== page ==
Aside from anything, I can simply never believe in the thesis that people are drawn to their opposites. Personally, I prefer others to be as much like me as possible, on the basis that it saves arguments. One of the reasons that Sex and the City yanks my chain is that I can never believe in the concept of a closeknit group of friends packed with opposites: that, for example, one party likes to communicate in laboured sexual innuendo, while another party is like a creature out of Young Pioneers’ Christmas. Yes, I understand why this phenomenon occurs in fiction – namely, so that four characters can represent one whole actual human – but I am yet to see it in real life in a group of individuals who voluntarily see each other more than once a month. The fact is that people who have qualities that you don’t have and don’t admire are irritating, and people who have qualities that you don’t have and do admire are annoying also. Therefore, there is no possible way that Dexter and Emma would have become friends, let alone (SPOLER ALERT!) forging a marriage out of the fire; at most, they might have had a solitary ‘make-out’ session in a cab about which at least one of them was embarrassed.
And, speaking of inauthenticity, I have to say that I was amazed when I watched the One Day’s bonus features, to see the makeup designer congratulating herself heartily on having pulled off the characters ageing over a period of twenty years, considering that Emily and Dex look pretty much exactly the same age at the end of the film as they did at the begining, even though they are, presumably, supposed to be about forty. The most that happens is that Dex’s hair changes to a greyish shade, as per Elizabeth Taylor at the end of Giant. As well, the production people all carried on about the research that was done regarding the time in which One Day is set, as though the action were taking place in ancient Babylon, as opposed to London in the nineteen nineties. At any rate, if they did so much research, why are not all the women in the film wearing 501s teamed with bodysuits and Dr Martens shoes? This was, after all, as rigid a dress code for young females of the time as anything governing the little outfits in The Handmaid’s Tale.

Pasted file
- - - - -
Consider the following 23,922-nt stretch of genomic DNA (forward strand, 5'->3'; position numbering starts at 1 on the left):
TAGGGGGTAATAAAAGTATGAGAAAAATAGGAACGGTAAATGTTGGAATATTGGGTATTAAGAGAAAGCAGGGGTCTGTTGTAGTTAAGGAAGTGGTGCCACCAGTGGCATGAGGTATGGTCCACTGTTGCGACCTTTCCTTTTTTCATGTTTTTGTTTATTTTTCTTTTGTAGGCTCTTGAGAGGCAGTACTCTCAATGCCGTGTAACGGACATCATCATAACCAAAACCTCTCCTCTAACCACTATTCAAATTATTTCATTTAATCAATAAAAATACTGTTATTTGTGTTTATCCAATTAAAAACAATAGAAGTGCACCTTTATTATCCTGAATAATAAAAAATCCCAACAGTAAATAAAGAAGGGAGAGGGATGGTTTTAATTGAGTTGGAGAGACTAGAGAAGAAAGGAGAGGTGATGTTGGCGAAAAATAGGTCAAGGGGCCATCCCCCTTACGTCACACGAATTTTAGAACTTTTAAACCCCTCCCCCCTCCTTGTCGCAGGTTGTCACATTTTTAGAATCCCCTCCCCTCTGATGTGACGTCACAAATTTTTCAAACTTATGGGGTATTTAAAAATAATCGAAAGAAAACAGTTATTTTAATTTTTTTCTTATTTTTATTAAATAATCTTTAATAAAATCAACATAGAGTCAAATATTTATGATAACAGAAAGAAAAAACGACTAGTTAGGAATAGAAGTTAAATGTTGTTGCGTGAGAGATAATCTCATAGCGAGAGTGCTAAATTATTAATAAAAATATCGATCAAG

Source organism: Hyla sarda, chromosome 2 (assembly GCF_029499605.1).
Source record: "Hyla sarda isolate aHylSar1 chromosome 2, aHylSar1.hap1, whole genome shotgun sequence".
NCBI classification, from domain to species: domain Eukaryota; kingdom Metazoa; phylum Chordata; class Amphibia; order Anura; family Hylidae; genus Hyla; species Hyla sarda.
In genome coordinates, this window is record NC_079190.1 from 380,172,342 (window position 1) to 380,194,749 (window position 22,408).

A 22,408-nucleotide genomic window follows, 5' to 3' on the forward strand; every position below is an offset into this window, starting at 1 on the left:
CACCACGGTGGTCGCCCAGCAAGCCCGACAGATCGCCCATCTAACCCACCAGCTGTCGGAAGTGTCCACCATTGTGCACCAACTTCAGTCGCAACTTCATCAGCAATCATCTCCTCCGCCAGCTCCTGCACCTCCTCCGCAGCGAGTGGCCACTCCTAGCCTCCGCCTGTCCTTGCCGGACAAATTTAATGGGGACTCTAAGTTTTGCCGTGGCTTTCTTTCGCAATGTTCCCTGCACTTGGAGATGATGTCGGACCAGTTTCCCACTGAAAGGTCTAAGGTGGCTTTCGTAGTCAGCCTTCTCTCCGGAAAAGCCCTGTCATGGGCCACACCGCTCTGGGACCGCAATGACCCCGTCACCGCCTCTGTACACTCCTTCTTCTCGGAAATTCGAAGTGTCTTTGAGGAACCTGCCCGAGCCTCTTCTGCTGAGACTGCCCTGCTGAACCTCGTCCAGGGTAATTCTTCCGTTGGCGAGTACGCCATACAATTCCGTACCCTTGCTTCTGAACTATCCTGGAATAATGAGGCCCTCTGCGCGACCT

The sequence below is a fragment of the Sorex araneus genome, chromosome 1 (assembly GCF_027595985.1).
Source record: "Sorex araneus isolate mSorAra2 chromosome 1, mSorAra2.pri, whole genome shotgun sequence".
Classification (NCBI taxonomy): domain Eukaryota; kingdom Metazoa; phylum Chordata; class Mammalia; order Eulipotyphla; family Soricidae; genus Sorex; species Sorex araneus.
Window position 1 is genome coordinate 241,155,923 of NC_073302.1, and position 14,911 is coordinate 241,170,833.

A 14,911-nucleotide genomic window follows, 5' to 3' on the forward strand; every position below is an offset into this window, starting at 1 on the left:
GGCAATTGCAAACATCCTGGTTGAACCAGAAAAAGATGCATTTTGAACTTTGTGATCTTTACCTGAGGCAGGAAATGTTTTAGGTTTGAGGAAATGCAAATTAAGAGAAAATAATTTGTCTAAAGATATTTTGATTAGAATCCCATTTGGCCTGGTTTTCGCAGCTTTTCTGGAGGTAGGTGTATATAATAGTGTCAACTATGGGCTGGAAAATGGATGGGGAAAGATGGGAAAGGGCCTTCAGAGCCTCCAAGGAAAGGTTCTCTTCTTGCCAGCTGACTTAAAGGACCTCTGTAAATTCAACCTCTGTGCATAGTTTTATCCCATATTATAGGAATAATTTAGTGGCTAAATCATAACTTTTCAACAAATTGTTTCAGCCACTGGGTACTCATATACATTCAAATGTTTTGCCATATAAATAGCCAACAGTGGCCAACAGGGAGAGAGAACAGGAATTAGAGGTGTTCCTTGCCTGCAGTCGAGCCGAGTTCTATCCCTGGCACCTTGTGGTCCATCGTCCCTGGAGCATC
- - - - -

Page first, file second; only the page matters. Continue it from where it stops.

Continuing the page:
On the other hand, 501s do get their due in the novel by David Nicholls on which One Day is based. Now, I had not read the book before I saw the film, but have now made a point of doing so, which in itself indicates the movie exerted some kind of power over me. And, yes, the book is far superior to the film, but a book being superior to its cinematic version is not inevitable: for example, The Accidental Tourist is a perfect adaptation of a perfect novel; Sideways is, to a degree difficult to convey merely with words, better than its source material; and High Fidelity, against all possible odds, succeeds extremely well, and while it is, to my mind, not quite as satisfying as the book in some ways, it actually manages to improve upon it in others. The thing is, though, I got a bang out of reading One Day that I did not get out of watching it partly because, while Emma of the novel still rides a bicycle extensively and revels in playing Scrabble, I did not want to send her a series of abusive anonymous letters. This is because fun is poked at Emma’s youthful idiocy and pretensions, not merely at Dex’s, and she is permitted to do stupid things, such as having a dispiriting affair with her married boss, rather than relentlessly doing good and doing right, like Kimba the White Lion.
The thing that really depressed me is that those involved in making the film of One Day seem truly to love the book and to have had the best of intentions; however, Time itself defeated them, because they had to cover twenty years in under two hours. In When Harry Met Sally, by contrast, only ten years needed to be dealt with, and fewer momentous events, which left space for us to see Harry and Sally actually just really enjoying themselves engaging in pointless conversations and pointless activities, in the real manner of friends. This is why When Harry Met Sally will endure, I tell you, even though many thinking people despise it as merely Woody Allen Lite; and despite its soundtrack on which Harry Connick Jr murders various musical standards; and despite Meg Ryan’s awful perm; and despite the many things for which Billy Crystal should never be forgiven, such as Mr Saturday Night, his ‘serious’ Vietnam-vet monologues, and, I can tell already, the upcoming film Parental Guidance.
In conclusion, I should point out that I had reservations about Dex’s and Emma’s relationship even in One Day’s book manifestation, given that they have little in common and that Dex is just not very intelligent. However, at least the ratio of occasions on which he and Emma are having a good time with each other to that of occasions on which they are giving each other the pip is much more what it should be if we are to feel that their finally getting together can, in any way, qualify as a positive turn of events.